The Energy Performance of Buildings (England and Wales) Regulations 2012 require an Energy Performance Certificate (EPC) is procured when a property is sold, let or refurbished.
Energy Efficiency (Private Rented Property) (England and Wales) Regulations 2015 also known as the minimum energy efficiency standards (MEES) set minimum standards for EPCs for private rented properties in England and Wales.
From 1 April 2018, it became a legal requirement that for new commercial leases the property must have an EPC rating of at least 'E' (on a scale from A to G, with A being the most efficient).
From 1 April 2023, the minimum requirement will come into force retrospectively and it will be an offence to continue to let properties which do not achieve the minimum E threshold (unless a valid exemption applies).
It is the landlord's obligation to ensure that the EPC meets the requirements and the obligations cannot be passed to the tenant. However, the cost of carrying out the necessary improvements may be passed on to the tenant under service charge provisions depending on the terms of the lease.
From 1 April 2023, if a property has an EPC certificate with a rating of F or G, it will be illegal for the landlord to let or continue to let that property unless a specific exemption applies.
A property may be exempt where the landlord has already made all the relevant energy efficiency improvements, or where there aren't any that can be made. Some properties are exempt because the tenancy is either too short (less than six months) or too long (more than 99 years) to be caught by MEES. A property may also be exempt where the works would cause a material net decrease in the property's capital value by more than 5% (this must be verified by an independent surveyor). This is a non-exhaustive list.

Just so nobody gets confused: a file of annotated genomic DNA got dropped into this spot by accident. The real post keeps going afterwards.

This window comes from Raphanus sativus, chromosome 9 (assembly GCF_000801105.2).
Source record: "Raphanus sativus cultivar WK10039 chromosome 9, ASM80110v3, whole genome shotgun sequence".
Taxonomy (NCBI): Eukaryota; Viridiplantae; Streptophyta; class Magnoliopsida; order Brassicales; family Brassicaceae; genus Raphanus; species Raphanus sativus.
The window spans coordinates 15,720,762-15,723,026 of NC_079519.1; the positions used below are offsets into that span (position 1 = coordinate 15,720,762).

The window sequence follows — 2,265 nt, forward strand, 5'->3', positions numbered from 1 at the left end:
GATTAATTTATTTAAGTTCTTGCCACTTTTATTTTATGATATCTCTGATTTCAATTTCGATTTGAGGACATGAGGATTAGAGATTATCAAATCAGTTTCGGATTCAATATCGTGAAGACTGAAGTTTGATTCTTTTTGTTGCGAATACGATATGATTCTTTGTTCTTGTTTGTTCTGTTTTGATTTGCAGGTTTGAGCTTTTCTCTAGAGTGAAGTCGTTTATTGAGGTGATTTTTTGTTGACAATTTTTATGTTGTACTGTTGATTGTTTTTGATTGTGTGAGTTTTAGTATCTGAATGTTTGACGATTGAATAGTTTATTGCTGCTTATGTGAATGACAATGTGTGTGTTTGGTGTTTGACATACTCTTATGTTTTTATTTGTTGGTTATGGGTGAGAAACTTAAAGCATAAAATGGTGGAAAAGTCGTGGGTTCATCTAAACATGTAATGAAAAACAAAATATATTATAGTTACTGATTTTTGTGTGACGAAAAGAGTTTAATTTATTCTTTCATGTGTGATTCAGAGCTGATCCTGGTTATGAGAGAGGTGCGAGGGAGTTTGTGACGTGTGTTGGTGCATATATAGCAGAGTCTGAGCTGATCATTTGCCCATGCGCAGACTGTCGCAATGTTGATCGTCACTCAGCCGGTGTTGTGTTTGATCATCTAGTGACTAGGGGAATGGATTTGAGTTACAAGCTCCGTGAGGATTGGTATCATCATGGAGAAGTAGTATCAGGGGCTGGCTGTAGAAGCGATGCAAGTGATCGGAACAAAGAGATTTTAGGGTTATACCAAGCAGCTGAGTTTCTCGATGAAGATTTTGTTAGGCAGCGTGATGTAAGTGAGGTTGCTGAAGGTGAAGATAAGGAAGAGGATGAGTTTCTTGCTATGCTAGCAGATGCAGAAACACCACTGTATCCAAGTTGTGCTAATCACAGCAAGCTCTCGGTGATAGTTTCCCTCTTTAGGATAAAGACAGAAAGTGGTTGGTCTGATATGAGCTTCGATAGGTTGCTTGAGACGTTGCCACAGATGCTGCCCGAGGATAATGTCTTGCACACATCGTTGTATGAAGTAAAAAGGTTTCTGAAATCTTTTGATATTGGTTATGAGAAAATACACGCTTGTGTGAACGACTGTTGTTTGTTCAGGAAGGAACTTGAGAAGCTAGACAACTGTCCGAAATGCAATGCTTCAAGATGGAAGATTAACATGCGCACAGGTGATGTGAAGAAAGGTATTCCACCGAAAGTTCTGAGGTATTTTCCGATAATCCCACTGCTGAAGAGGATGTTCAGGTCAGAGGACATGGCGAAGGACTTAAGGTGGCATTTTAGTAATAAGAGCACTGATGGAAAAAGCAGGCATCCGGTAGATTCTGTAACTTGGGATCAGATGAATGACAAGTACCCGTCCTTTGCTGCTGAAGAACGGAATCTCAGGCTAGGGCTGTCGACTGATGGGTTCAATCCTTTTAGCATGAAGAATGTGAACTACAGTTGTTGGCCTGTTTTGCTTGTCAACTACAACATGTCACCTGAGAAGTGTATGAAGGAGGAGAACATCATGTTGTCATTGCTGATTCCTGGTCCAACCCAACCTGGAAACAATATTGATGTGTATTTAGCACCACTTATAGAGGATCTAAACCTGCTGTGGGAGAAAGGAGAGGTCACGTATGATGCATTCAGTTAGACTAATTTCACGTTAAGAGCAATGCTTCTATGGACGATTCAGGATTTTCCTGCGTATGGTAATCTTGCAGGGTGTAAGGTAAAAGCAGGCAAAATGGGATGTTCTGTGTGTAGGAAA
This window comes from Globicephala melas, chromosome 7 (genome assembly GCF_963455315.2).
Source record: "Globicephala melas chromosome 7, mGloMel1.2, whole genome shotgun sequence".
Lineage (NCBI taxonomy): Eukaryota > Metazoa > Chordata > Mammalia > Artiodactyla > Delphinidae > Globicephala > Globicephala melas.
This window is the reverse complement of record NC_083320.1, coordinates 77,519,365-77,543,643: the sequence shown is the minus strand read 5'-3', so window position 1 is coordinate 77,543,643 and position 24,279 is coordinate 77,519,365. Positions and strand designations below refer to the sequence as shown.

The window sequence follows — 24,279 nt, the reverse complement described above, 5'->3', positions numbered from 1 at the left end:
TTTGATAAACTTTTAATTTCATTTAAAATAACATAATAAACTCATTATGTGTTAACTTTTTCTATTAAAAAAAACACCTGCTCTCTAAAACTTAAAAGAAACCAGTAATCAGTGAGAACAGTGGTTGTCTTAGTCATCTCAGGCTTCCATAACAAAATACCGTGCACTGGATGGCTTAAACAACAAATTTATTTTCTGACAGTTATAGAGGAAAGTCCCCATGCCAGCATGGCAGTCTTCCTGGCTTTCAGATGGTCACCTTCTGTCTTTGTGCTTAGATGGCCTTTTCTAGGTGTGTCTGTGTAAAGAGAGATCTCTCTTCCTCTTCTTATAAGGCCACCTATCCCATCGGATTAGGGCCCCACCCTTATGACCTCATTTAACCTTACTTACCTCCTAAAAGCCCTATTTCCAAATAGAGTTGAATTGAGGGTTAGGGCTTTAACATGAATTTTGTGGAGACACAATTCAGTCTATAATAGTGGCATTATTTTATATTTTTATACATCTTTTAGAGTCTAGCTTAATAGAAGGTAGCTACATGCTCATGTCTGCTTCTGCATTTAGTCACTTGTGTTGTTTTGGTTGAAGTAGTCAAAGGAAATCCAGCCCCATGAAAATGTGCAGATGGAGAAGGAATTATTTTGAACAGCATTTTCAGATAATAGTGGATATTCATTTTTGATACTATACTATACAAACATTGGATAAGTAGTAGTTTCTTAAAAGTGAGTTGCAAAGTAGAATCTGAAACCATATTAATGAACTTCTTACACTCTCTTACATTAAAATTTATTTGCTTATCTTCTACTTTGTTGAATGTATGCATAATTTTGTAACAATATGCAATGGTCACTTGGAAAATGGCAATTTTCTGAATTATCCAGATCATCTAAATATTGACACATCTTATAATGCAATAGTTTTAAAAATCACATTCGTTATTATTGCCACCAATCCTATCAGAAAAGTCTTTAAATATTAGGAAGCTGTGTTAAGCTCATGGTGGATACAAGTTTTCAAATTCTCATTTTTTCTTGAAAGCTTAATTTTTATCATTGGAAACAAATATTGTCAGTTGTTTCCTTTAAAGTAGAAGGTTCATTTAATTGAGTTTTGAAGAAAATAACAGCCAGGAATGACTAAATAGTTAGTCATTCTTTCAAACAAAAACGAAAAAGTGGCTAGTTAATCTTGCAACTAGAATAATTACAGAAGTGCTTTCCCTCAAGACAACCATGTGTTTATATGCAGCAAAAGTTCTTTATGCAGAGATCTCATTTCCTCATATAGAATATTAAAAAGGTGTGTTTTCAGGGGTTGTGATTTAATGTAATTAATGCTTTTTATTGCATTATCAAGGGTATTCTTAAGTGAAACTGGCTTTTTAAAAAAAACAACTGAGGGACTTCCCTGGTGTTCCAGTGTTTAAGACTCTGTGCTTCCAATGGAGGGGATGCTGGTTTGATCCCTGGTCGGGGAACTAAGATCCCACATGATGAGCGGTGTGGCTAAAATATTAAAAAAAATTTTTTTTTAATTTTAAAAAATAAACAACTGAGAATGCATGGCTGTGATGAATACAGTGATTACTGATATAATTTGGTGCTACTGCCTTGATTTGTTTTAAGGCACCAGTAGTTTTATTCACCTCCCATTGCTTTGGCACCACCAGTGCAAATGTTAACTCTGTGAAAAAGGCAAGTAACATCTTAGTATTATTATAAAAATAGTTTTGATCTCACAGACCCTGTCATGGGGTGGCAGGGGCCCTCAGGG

Non-compliance with MEES could result in enforcement action and a fine. For breaches with a length of less than three months, the maximum penalty for commercial properties is £5,000 or 10% of the rateable value of the property. For breaches with a length of more than three months, the penalty doubles: the maximum penalty is £10,000 or 20% of the rateable value of the property.
The changes may result in landlords restricting tenants from making alterations or carrying out works which could reduce the EPC rating of the property. Landlords may also seek to increase service charges to cover the cost of improving the building's energy efficiency.
The Government has proposed that all commercial properties being let have a minimum EPC rating of at least 'B' by 2030. A consultation ran from 17 March 2021 to 9 June 2021 considering a possible interim change to a minimum level 'C' by 2027. At the time of writing, the Government is yet to provide its response to the consultation and so it remains to be seen how the proposed change will be implemented. Please keep an eye out for our update once the government publishes its response.
Landlord's should prepare now for the changes, starting with a review of their properties to ascertain if they fall below the proposed new minimum threshold. We would recommend landlords consult and engage with occupiers in respect of any proposed works and associated costs.
Both new and existing tenants should understand their property's EPC rating. Where it is below the new minimum thresholds, tenants should review their leases to understand if costs can be passed on. This will allow them to budget accordingly and engage early with landlords as to what the proposed plans are to achieve the new minimum standards.